SAN FERNANDO, Mexico — At the largest mass grave site ever found in Mexico, where 177 bodies have been pulled from deep pits, authorities say they have recovered few bullet casings and little evidence that the dead were killed with a gun.
Instead, most died of blunt force trauma to the head, and a sledgehammer found at the crime scene this month is believed to have been used in the executions, according to Mexican investigators and state officials. The search continued Sunday, with state officials warning they expect the count to rise.
They say as many as 122 of the victims were passengers dragged off buses at drug cartel roadblocks on the major highway to the United States.
The mass killings of civilians at isolated ranches 90 minutes south of the Texas border mark a new level of barbarity in Mexico’s four-year U.S.-backed drug war.
As forensic teams and Mexican marines dig through deeper and darker layers here, the buried secrets in San Fernando are challenging President Felipe Calderon’s assertions that his government is winning the war and is in control of Mexico’s cities and roads.
In the past four years, more than 35,000 people have been killed and thousands more have simply disappeared, since Calderon sent the military to battle Mexican organized crime with $1.6 billion in U.S. support. U.S. officials in Mexico worry that criminal gangs are taking over sections of the vital border region not by overwhelming firepower but sheer terror.
On Thursday, cartel gunmen sacked the city of Miguel Aleman, across the river from Roma, Texas, tossing grenades and burning down three car dealerships, an auto parts outlet, a furniture store and a gas station. Three buses were strafed with gunfire Saturday in separate attacks, wounding three people.
The U.S. State Department issued new warnings Friday advising Americans to defer nonessential travel to the entire border state of Tamaulipas and large swaths of Mexico because of the threat of armed robbery, carjacking, kidnapping and murder by organized crime.
In the red dirt tombs of San Fernando, almost all the bodies were stripped of identification, meaning no licenses, bus ticket stubs or photographs of loved ones, according to interviews with local and state officials, making the job of notifying next of kin especially difficult.
Forensic photographs shown to The Washington Post depict mummified bodies caked in dirt and badly decomposed, with signs of extreme cranial trauma. In the largest two graves, holding 43 and 45 bodies, the corpses were piled atop one another in a 10-foot-deep pit dug by a backhoe, that criminals filled over in the past four months.
The red nail polish on a young victim’s toe stands out in one photograph, along with her XS-size undergarments.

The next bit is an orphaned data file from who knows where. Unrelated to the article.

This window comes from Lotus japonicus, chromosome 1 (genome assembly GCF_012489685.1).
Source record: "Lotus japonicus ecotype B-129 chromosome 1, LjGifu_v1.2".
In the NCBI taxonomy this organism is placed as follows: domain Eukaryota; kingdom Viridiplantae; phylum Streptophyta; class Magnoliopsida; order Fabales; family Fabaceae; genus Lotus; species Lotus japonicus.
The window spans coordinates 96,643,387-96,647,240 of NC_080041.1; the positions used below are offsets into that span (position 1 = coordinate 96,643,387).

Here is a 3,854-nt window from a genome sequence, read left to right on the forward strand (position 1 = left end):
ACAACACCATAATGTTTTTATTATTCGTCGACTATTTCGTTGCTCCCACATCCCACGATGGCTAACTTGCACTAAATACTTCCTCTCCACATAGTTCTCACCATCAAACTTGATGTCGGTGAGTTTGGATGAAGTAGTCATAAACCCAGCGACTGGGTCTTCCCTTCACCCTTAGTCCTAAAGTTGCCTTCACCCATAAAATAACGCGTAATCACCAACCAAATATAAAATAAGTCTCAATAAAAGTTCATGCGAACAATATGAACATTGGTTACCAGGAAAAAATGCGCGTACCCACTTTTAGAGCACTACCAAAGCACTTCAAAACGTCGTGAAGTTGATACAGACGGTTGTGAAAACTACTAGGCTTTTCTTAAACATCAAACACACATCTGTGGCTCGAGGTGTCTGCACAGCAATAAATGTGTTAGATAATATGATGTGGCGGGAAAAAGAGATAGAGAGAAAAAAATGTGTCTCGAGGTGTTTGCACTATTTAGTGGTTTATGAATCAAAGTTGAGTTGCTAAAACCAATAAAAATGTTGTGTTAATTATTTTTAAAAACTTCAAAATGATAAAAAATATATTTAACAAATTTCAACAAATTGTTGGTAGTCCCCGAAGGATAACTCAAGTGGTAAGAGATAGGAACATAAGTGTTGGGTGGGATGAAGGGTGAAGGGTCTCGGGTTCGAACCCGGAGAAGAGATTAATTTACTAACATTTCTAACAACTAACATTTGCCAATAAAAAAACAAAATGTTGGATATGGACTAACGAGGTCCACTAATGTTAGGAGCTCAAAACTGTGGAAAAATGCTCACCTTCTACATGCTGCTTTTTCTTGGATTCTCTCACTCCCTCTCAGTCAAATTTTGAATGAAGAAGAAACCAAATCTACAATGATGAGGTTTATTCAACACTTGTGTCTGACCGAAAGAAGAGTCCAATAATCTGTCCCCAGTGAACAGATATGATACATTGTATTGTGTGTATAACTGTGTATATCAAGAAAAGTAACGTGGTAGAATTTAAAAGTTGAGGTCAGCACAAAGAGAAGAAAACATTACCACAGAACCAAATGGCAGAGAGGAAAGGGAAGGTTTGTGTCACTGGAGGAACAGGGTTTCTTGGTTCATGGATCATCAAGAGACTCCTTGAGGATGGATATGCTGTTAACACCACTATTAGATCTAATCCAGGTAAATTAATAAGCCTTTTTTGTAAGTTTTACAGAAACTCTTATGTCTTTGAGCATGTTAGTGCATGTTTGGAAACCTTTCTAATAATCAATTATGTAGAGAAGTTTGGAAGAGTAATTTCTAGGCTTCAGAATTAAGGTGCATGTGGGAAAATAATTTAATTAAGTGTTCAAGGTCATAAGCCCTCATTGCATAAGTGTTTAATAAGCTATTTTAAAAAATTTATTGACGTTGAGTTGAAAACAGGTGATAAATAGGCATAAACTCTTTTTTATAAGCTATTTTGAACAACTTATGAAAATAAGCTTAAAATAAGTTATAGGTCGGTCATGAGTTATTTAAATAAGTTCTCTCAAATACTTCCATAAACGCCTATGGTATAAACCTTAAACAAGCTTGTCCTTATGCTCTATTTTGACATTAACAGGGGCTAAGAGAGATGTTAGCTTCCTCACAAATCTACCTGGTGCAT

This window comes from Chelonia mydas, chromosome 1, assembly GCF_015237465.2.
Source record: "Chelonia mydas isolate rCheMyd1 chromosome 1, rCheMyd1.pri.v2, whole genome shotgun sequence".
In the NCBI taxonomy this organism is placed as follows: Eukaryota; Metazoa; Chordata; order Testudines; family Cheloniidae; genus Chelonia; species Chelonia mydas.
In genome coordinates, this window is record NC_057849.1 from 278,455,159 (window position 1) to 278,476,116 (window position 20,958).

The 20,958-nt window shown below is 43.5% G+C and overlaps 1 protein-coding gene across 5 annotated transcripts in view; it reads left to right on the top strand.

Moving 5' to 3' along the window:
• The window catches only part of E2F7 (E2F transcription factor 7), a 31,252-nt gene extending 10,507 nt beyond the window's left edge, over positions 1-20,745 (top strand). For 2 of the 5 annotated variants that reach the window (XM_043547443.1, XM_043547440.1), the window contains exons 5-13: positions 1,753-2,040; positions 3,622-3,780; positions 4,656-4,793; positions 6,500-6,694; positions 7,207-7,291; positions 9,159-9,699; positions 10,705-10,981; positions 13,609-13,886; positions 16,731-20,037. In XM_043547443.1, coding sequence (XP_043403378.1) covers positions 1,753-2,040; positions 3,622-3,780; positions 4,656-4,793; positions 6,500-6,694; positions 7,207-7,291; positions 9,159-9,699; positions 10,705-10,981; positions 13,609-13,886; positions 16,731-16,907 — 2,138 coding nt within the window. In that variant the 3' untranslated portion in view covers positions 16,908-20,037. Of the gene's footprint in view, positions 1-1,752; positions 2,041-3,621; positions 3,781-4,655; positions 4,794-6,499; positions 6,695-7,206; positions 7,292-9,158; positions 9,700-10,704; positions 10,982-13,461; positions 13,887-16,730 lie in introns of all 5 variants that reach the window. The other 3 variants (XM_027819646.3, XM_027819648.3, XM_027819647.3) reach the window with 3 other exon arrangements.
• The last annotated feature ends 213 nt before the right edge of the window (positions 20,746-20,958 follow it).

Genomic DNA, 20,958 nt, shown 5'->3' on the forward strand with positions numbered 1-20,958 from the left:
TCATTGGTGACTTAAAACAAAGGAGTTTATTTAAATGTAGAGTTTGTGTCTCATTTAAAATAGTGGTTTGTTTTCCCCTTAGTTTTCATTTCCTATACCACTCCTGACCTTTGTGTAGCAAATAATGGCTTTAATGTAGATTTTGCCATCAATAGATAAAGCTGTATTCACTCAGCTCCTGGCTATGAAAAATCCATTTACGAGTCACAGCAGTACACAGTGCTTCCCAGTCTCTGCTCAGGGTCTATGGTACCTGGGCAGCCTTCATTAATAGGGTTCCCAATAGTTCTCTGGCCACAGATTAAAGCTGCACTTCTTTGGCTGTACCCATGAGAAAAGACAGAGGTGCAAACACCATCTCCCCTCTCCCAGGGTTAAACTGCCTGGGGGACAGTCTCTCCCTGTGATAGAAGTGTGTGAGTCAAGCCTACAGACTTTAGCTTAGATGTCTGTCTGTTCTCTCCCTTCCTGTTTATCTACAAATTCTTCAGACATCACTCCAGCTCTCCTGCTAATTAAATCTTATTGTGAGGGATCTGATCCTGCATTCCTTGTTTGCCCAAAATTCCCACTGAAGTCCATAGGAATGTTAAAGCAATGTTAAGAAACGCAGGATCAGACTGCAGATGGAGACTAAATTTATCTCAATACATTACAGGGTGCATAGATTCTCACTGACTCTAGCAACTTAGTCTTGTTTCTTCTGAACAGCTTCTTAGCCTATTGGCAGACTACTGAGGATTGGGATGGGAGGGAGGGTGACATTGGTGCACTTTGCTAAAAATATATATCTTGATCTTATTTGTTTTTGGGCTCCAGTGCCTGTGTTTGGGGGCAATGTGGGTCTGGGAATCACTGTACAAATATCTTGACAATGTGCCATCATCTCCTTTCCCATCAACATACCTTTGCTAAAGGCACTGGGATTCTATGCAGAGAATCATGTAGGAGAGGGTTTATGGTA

Officials in Tamaulipas say they have found 34 grave sites scattered in a wide arc around this farming town of 60,000, where Mexican marines last week established a military camp for ground and helicopter patrols.
Evidence suggests that the dead include Mexicans and Central American migrants traveling to the United States to work. Only a few of the exhumed bodies have been identified, including those of a local car salesman, a federal social worker and a Guatemalan immigrant.
Authorities have arrested 76 suspects, including alleged local Zeta boss Martin “El Kilo” Estrada, a husky, menacing figure covered in tattoos who authorities paraded before television cameras and charged as the mastermind of the homicides.
Motives for the mass killings remain a matter of speculation. “Perhaps we are seeing in the graves the results of several different confrontations and crimes committed over many months,” said Morelos Canseco Gomez, the lieutenant governor of Tamaulipas.
Canseco said authorities are still looking for an entire bus loaded with passengers that vanished on the border in March.
At least nine graves scattered around San Fernando contained only a single corpse, and some of the burial sites might hold not kidnap victims but fallen cartel comrades killed in shootouts with rivals, Canseco said.
The families of passengers taken off buses here did not receive ransom demands, investigators say, and so the victims appear not to have been killed for large sums of money, only what they might have had in their wallets and purses. The savage method of execution is also unexplained, with shuddering investigators left guessing at the mental state of the killers.
Officials say some victims may have been snatched to serve as forced recruits for the Zetas crime organization, according to five bus passengers abducted but later rescued.
San Fernando is the same place where 72 migrants from Central and South America were kidnapped and fatally shot last August, bringing condemnation from the United Nations and new focus on the perils faced by travelers crossing Mexico en route to the U.S. border.